Interactions with an Empathic Robot Tutor in Education: Students’ Perceptions Three Years Later
In 2015, and three years prior to the writing of this chapter, a three-month field study of a humanoid empathic robot tutor was conducted at a primary school in Sweden with children in grades 4–6. At that time, video analysis of the children’s interactions with the robot revealed that the children responded socially to the robot, but also that breakdowns often occurred during the interactions. Studies of robots in education are typically considered complete when the trial ends, which means that lasting or long-term implications of the child–robot relationship are seldom explored. The aim of this chapter is to explore children’s retrospective perceptions of the child–robot relationship in an educational setting. In a follow-up study at the school in question, the children responded to a survey and participated in discussion groups in which they were asked about their relationships with the robot, their recollections of breakdowns and how this has affected their normative perspectives of robots, as well as their views on robots in relation to the notion of inclusive education. A key finding in this study is that, when compared to their peers without robot experience, the students had become more critical towards the idea of emotion recognition in robots.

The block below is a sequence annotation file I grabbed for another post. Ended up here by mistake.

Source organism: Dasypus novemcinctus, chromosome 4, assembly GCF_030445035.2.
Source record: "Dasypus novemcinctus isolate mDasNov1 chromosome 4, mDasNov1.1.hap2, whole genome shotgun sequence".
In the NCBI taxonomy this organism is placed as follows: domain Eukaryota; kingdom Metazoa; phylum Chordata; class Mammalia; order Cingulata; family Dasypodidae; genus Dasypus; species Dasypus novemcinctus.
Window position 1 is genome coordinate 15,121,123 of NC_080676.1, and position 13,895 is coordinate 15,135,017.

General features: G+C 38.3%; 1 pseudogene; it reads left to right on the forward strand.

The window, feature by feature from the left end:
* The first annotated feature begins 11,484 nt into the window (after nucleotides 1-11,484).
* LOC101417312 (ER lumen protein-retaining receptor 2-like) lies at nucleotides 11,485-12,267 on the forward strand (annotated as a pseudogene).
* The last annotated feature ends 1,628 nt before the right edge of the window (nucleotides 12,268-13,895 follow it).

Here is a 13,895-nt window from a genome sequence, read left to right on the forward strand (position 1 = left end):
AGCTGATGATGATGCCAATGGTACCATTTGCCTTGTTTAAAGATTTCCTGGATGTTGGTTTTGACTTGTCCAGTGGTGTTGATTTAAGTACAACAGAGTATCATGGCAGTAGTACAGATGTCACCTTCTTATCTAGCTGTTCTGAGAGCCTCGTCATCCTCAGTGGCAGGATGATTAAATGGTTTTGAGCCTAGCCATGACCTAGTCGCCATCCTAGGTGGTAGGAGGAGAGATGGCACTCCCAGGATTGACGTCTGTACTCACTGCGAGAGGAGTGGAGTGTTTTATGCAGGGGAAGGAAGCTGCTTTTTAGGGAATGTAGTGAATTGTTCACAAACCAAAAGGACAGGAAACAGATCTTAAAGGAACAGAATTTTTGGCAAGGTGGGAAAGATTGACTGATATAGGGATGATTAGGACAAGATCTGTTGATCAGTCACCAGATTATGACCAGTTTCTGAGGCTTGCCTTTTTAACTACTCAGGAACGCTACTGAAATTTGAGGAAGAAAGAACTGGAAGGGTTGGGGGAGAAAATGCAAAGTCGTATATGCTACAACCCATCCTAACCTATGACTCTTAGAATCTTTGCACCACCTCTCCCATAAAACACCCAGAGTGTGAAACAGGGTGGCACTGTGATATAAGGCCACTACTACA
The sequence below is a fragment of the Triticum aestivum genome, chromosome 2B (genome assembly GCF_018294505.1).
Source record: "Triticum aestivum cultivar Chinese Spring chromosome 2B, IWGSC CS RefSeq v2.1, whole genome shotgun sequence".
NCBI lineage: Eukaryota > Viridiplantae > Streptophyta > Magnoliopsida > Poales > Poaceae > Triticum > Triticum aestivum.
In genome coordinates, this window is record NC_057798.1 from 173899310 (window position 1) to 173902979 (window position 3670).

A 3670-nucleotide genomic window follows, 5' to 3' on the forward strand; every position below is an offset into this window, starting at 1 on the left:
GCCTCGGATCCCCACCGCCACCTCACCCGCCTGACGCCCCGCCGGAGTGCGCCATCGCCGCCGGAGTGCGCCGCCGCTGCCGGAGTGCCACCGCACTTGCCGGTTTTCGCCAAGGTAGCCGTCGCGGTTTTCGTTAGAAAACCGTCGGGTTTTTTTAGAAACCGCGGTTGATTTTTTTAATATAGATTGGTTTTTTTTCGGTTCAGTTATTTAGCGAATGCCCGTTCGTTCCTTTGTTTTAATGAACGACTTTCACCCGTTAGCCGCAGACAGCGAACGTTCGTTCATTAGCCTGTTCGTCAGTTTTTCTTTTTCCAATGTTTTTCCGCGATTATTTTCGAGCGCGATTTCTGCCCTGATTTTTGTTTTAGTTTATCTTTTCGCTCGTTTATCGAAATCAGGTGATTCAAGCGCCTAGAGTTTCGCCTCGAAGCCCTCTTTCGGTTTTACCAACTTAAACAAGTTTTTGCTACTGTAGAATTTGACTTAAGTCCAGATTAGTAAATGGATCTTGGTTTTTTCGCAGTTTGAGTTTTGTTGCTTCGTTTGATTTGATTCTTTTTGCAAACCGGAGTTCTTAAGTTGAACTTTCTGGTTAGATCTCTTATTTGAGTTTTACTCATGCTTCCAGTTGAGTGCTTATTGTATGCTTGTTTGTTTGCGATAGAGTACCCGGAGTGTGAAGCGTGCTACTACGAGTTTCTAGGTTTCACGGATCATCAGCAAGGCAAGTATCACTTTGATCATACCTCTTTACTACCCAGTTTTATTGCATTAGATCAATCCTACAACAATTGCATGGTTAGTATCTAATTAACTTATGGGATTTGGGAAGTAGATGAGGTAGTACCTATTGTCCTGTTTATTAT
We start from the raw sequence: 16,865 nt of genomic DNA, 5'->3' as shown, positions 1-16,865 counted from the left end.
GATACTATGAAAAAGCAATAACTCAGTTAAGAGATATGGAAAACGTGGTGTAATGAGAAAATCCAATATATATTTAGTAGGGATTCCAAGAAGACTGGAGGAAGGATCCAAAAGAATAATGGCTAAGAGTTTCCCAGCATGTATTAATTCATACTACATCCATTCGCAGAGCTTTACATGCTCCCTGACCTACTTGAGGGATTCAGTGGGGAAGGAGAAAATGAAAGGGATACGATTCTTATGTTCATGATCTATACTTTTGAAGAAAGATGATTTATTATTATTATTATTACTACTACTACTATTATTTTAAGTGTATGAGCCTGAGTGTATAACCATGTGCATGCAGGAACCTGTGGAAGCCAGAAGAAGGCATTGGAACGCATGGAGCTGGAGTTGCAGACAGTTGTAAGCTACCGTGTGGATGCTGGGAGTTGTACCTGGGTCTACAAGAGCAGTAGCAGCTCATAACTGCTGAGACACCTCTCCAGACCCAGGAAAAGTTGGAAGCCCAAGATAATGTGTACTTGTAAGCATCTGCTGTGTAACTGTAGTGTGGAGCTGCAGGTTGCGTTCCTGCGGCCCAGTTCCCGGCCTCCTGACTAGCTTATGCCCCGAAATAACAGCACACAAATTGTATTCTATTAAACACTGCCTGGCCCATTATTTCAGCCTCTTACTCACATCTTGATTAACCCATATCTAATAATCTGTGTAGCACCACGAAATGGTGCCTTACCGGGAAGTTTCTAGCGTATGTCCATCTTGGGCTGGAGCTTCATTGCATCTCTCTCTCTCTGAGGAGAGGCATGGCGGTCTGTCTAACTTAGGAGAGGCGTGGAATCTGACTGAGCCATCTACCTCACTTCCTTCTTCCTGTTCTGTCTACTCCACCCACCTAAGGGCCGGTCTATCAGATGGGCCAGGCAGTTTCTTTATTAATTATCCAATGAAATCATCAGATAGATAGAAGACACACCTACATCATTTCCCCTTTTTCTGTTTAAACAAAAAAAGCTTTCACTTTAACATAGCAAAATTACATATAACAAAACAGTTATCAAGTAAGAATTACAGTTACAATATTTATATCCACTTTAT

KeywordsChild–Robot Interaction Emotion recognition Robots Education Special needs Students’ perceptions
I thank all students for participating in this study, as well as their teachers for making the study possible. I also thank my colleagues in the START project for helping me develop the questionnaire and discussion questions, and for assisting in transporting Pepper to the school. Thanks also to Dennis Küster for providing valuable feedback on statistical methods. This work was partially supported by the Marcus and Amalia Wallenberg Foundation and was funded in part by the project START (Student Tutor and Robot Tutee). The author is solely responsible for the content of this publication. It does not represent the opinion of the Wallenberg Foundation, and the Wallenberg Foundation is not responsible for any use that might be made of data appearing therein.
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